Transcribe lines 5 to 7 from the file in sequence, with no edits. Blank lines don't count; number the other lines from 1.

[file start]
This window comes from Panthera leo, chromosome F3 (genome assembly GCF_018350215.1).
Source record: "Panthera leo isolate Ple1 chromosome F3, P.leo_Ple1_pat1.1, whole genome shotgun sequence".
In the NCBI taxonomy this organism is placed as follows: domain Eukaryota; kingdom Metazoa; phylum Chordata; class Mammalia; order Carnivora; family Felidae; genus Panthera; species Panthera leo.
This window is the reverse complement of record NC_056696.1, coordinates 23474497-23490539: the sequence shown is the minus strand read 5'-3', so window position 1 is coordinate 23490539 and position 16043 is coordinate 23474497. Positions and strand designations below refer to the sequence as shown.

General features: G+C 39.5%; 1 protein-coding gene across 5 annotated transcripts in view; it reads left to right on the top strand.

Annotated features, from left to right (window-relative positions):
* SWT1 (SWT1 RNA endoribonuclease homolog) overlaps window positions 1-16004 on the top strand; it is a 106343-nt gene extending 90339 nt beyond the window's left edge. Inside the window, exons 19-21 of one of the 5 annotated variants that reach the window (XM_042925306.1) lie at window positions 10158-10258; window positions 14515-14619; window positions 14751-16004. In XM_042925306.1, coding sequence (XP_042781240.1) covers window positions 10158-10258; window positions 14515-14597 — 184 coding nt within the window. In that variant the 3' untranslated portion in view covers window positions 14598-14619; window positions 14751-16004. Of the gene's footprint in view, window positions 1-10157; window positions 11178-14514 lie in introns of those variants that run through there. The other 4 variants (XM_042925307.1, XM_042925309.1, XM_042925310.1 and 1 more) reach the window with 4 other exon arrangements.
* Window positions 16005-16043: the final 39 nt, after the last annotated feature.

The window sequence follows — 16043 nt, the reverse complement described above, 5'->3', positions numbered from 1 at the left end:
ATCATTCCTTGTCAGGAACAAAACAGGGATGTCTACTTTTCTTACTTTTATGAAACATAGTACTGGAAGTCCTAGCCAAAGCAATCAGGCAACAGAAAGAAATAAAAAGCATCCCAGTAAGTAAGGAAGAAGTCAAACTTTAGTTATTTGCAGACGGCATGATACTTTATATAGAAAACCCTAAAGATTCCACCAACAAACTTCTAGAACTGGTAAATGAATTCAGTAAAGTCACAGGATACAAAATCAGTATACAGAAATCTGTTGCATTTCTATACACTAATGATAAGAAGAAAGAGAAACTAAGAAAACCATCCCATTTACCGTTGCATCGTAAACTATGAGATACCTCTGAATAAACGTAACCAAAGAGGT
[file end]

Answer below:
General features: G+C 39.5%; 1 protein-coding gene across 5 annotated transcripts in view; it reads left to right on the top strand.

Annotated features, from left to right (window-relative positions):
* SWT1 (SWT1 RNA endoribonuclease homolog) overlaps window positions 1-16004 on the top strand; it is a 106343-nt gene extending 90339 nt beyond the window's left edge. Inside the window, exons 19-21 of one of the 5 annotated variants that reach the window (XM_042925306.1) lie at window positions 10158-10258; window positions 14515-14619; window positions 14751-16004. In XM_042925306.1, coding sequence (XP_042781240.1) covers window positions 10158-10258; window positions 14515-14597 — 184 coding nt within the window. In that variant the 3' untranslated portion in view covers window positions 14598-14619; window positions 14751-16004. Of the gene's footprint in view, window positions 1-10157; window positions 11178-14514 lie in introns of those variants that run through there. The other 4 variants (XM_042925307.1, XM_042925309.1, XM_042925310.1 and 1 more) reach the window with 4 other exon arrangements.